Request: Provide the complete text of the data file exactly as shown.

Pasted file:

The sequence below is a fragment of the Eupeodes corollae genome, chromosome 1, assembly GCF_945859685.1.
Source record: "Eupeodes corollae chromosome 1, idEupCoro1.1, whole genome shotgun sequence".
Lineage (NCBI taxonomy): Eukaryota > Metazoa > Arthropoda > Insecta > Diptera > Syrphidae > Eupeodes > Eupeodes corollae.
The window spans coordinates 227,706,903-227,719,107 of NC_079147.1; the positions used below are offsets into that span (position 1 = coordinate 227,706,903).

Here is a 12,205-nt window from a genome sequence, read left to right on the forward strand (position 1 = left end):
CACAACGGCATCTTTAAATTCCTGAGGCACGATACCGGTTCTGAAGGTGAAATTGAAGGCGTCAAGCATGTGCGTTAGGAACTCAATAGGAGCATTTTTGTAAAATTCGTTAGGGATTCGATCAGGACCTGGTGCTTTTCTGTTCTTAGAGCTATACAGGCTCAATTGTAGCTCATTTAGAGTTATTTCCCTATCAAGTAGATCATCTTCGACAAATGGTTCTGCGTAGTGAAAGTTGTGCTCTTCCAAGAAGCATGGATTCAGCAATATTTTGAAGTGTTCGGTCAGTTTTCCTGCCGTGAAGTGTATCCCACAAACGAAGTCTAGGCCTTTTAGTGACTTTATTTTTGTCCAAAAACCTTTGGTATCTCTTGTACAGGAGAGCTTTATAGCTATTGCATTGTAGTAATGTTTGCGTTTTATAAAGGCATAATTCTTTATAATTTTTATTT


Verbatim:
The sequence below is a fragment of the Eupeodes corollae genome, chromosome 1, assembly GCF_945859685.1.
Source record: "Eupeodes corollae chromosome 1, idEupCoro1.1, whole genome shotgun sequence".
Lineage (NCBI taxonomy): Eukaryota > Metazoa > Arthropoda > Insecta > Diptera > Syrphidae > Eupeodes > Eupeodes corollae.
The window spans coordinates 227,706,903-227,719,107 of NC_079147.1; the positions used below are offsets into that span (position 1 = coordinate 227,706,903).

Here is a 12,205-nt window from a genome sequence, read left to right on the forward strand (position 1 = left end):
CACAACGGCATCTTTAAATTCCTGAGGCACGATACCGGTTCTGAAGGTGAAATTGAAGGCGTCAAGCATGTGCGTTAGGAACTCAATAGGAGCATTTTTGTAAAATTCGTTAGGGATTCGATCAGGACCTGGTGCTTTTCTGTTCTTAGAGCTATACAGGCTCAATTGTAGCTCATTTAGAGTTATTTCCCTATCAAGTAGATCATCTTCGACAAATGGTTCTGCGTAGTGAAAGTTGTGCTCTTCCAAGAAGCATGGATTCAGCAATATTTTGAAGTGTTCGGTCAGTTTTCCTGCCGTGAAGTGTATCCCACAAACGAAGTCTAGGCCTTTTAGTGACTTTATTTTTGTCCAAAAACCTTTGGTATCTCTTGTACAGGAGAGCTTTATAGCTATTGCATTGTAGTAATGTTTGCGTTTTATAAAGGCATAATTCTTTATAATTTTTATTT